The suspect was glib. Confident. He voluntarily met with police who were investigating a 2006 rape case in Maryland.
Glenn Raynor told investigators that he had nothing to do with the rape. But he refused to submit a DNA sample.
That wasn’t a problem for the police. Humans shed about 30,000 skin cells every hour. And since Raynor wore a short-sleeve shirt during the interview, the detectives who interrogated him were confident they could recover his DNA from the armrests on the chair he sat in and test it.
Sure enough, the DNA sample they submitted for testing after swabbing the armrests matched DNA collected at the crime scene. Based on that evidence, Raynor was sentenced to life in prison.
Raynor appealed. Even though he had not been arrested or accused of the crime before the investigators secretly collected his DNA, the Maryland Supreme Court upheld the conviction. In 2015, the US Supreme Court allowed the conviction to stand.
The “good guys” won in this case. Raynor is a serial rapist. He was found guilty of two rapes in which he broke into his victims’ homes, suffocated and blindfolded them, and then raped them. It’s hard to argue that society isn’t safer with a predator like Raynor locked away.
But at what cost? As a dissenting judge from the Maryland Supreme Court wrote:
A person desiring to keep her DNA profile private must conduct her public affairs in a hermetically sealed hazmat suit… The Majority’s holding means that a person can no longer vote, participate in a jury, or obtain a driver's license without opening up his genetic material for state collection and codification.
Your DNA is the blueprint to who you are. It’s the source code to you as a human. And while DNA profiling is sometimes compared to fingerprinting, it reveals far more information than a mere fingerprint. What’s more, your DNA can be collected an astonishing number of ways: from a cigarette butt, a soda can, a coffee cup, among others.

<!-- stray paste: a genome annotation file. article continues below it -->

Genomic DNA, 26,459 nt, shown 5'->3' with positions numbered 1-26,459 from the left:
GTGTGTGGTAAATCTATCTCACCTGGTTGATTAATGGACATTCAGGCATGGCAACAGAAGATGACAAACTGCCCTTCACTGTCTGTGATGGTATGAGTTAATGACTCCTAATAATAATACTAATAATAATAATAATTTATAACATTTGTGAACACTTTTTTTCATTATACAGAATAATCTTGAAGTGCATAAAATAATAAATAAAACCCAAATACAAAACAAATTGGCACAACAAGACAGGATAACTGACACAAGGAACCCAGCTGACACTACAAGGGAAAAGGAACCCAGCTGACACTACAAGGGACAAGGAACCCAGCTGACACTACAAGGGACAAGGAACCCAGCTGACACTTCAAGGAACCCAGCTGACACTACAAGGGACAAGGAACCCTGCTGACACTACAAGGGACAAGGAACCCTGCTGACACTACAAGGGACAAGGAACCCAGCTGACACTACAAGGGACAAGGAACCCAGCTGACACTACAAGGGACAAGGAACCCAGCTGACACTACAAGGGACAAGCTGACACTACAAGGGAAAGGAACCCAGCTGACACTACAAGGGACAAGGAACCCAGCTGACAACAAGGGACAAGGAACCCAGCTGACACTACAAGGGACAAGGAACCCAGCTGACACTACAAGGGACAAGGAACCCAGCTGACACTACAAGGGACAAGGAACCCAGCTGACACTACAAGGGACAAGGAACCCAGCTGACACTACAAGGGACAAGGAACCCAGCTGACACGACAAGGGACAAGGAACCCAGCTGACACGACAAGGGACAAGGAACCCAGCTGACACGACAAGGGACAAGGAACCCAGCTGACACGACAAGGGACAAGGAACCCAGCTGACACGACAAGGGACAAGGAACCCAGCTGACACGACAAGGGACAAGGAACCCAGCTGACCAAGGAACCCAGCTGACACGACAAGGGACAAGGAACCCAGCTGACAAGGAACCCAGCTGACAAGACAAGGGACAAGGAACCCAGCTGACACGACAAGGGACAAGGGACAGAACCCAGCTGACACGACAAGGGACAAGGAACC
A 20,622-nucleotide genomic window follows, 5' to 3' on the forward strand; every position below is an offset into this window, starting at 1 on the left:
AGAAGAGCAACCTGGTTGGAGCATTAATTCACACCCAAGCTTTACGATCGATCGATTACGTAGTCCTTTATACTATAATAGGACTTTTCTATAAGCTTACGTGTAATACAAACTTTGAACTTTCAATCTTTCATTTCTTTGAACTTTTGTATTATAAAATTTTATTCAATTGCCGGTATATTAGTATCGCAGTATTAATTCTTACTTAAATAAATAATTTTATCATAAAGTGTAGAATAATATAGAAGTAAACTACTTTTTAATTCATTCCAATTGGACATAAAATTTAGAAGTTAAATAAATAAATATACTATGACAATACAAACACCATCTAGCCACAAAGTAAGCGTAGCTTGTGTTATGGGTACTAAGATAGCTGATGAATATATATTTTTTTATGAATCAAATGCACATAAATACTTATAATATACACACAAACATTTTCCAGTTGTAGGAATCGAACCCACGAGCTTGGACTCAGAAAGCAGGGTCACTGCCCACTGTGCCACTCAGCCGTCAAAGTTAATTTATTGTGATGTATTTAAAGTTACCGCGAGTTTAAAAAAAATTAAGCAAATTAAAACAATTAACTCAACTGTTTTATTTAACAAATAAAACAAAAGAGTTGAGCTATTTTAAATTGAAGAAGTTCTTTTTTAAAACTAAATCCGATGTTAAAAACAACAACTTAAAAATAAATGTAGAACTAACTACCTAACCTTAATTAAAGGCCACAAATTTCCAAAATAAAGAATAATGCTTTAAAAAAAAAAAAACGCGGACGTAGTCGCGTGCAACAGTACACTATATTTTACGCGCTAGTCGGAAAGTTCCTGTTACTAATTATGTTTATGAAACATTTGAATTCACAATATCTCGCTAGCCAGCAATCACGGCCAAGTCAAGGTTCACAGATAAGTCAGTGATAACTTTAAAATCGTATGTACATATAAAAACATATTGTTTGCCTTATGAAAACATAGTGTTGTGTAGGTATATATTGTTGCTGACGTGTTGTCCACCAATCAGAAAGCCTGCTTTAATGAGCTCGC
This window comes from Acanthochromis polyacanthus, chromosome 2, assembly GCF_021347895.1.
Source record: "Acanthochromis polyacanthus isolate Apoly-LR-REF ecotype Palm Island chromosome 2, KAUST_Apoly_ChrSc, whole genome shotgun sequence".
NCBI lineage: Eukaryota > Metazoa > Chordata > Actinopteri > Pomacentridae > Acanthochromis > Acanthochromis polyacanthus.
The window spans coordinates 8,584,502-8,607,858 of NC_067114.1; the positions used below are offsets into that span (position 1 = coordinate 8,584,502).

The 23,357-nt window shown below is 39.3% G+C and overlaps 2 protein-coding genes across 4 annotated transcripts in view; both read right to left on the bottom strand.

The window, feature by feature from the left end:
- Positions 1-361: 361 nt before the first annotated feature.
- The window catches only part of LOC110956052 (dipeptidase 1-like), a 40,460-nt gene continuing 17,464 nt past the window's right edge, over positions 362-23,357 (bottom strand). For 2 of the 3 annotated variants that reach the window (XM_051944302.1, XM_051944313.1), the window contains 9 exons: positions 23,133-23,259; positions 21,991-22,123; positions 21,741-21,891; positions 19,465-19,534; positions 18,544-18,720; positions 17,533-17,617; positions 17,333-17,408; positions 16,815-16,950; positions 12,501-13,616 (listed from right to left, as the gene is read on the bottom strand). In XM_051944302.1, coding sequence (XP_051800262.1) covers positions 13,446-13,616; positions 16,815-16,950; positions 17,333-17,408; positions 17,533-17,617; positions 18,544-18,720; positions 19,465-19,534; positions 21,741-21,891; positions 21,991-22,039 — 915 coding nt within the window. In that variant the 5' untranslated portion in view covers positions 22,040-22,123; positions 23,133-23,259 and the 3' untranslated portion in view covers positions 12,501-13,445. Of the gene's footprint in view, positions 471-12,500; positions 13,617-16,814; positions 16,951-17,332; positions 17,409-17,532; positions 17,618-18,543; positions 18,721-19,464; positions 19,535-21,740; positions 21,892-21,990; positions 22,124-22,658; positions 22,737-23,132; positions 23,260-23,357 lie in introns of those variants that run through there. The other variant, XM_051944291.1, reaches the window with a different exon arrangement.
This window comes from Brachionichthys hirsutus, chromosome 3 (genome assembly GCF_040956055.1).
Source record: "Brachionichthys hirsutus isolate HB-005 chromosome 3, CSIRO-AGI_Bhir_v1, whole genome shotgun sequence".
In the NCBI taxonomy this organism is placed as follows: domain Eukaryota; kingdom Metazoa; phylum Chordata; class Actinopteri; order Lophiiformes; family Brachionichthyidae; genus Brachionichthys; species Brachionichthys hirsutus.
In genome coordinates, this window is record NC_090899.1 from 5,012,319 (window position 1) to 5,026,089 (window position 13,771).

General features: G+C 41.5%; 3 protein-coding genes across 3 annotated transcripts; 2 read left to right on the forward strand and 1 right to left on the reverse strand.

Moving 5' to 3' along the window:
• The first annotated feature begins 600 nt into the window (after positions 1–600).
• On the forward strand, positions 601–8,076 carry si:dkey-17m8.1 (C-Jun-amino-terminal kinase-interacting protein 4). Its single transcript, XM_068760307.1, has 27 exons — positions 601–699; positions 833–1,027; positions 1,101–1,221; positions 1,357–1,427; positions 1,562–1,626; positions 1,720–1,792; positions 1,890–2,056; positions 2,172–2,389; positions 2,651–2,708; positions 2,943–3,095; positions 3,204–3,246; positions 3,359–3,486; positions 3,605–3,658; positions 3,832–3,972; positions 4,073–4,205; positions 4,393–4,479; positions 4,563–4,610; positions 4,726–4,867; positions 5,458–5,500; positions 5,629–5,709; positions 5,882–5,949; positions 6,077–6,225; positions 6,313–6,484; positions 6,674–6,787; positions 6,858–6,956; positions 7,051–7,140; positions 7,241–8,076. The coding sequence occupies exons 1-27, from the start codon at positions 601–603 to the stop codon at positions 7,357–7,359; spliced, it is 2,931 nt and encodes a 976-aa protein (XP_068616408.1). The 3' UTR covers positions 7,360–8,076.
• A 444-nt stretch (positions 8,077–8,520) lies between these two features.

The growing use of DNA analysis to solve crimes is an example of what I call surveillance creep. DNA profiling was invented in the early 1980s and was initially used to establish paternity in child-support cases. But in 1987, a court in Florida convicted a criminal defendant of rape based on DNA evidence.
Based on this success, prosecutors quickly began using DNA evidence to solve previously unsolvable cases. One prosecutor claimed there was only a 1-in-10-billion chance that two people would have the same DNA fragments. But defense attorneys contested DNA testing, objecting to both their reliability and the fact that DNA samples were taken without a suspect’s consent.
Despite these issues, in 1994, two federal laws came into effect that dramatically expanded DNA testing. The DNA Identification Act of 1994 set up the FBI's Combined DNA Index System (CODIS), a forensic DNA database to track sex offenders. A second law set uniform standards for forensic DNA testing.
In 2006, Congress amended the Violence Against Women Act to authorize federal officials to collect DNA samples from individuals who are arrested. The states rapidly followed suit to authorize police to routinely collect DNA samples from all criminal suspects.